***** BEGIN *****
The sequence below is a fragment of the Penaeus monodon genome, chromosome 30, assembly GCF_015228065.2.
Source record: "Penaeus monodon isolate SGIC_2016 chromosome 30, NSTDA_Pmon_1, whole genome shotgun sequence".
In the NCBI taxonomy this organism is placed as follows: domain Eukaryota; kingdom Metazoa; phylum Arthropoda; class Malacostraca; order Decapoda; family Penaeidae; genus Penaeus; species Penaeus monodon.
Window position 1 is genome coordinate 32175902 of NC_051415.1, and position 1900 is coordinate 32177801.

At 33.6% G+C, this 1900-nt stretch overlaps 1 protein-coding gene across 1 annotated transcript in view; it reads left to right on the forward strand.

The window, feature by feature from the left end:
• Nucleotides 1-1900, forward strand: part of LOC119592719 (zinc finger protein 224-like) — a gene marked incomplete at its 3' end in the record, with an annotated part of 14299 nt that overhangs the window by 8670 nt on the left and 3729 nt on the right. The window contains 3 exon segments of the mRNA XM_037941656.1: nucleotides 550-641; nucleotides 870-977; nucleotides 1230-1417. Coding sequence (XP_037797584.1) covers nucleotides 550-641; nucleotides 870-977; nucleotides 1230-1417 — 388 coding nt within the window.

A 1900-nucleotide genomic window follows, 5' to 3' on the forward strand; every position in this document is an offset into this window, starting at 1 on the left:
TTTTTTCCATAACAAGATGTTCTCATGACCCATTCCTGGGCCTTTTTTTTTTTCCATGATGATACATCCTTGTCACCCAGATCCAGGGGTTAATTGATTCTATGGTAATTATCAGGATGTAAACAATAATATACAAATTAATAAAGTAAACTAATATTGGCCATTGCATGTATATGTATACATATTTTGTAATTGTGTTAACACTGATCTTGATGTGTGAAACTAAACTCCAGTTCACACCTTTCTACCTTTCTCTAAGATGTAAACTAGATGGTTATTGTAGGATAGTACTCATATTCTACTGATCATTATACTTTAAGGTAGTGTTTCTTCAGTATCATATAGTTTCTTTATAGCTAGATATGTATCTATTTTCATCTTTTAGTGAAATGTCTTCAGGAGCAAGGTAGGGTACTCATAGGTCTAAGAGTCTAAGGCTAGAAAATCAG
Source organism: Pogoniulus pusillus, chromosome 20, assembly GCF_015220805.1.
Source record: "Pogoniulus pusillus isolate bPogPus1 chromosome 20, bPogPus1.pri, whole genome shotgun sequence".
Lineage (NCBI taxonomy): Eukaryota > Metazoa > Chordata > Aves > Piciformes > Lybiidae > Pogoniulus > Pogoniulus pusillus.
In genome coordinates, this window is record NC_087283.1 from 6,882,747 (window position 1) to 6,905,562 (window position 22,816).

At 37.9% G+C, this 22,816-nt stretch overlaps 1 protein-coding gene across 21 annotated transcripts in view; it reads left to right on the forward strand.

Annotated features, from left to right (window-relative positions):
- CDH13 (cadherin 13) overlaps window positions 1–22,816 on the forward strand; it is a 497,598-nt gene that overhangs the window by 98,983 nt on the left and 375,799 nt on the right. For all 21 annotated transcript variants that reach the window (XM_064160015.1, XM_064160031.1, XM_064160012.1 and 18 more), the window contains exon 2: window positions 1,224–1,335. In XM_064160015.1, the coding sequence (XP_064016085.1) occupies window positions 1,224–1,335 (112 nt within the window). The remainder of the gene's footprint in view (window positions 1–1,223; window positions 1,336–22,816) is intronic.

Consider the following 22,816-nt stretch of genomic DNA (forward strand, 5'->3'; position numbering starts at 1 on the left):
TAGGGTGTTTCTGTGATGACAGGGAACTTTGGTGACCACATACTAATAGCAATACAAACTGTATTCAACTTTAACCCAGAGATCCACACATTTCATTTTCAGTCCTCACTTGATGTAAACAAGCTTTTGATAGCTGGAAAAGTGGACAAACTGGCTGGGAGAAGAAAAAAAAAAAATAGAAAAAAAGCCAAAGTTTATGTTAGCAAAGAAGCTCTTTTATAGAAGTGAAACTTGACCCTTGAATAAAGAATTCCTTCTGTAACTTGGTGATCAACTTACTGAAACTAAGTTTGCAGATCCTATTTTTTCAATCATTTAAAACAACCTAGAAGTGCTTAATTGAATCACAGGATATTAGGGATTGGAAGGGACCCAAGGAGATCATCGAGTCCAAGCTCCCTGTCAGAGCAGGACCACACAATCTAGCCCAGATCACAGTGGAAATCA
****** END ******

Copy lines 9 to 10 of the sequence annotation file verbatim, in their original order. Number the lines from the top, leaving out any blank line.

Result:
TTTTTTCCATAACAAGATGTTCTCATGACCCATTCCTGGGCCTTTTTTTTTTTCCATGATGATACATCCTTGTCACCCAGATCCAGGGGTTAATTGATTCTATGGTAATTATCAGGATGTAAACAATAATATACAAATTAATAAAGTAAACTAATATTGGCCATTGCATGTATATGTATACATATTTTGTAATTGTGTTAACACTGATCTTGATGTGTGAAACTAAACTCCAGTTCACACCTTTCTACCTTTCTCTAAGATGTAAACTAGATGGTTATTGTAGGATAGTACTCATATTCTACTGATCATTATACTTTAAGGTAGTGTTTCTTCAGTATCATATAGTTTCTTTATAGCTAGATATGTATCTATTTTCATCTTTTAGTGAAATGTCTTCAGGAGCAAGGTAGGGTACTCATAGGTCTAAGAGTCTAAGGCTAGAAAATCAG
Source organism: Pogoniulus pusillus, chromosome 20, assembly GCF_015220805.1.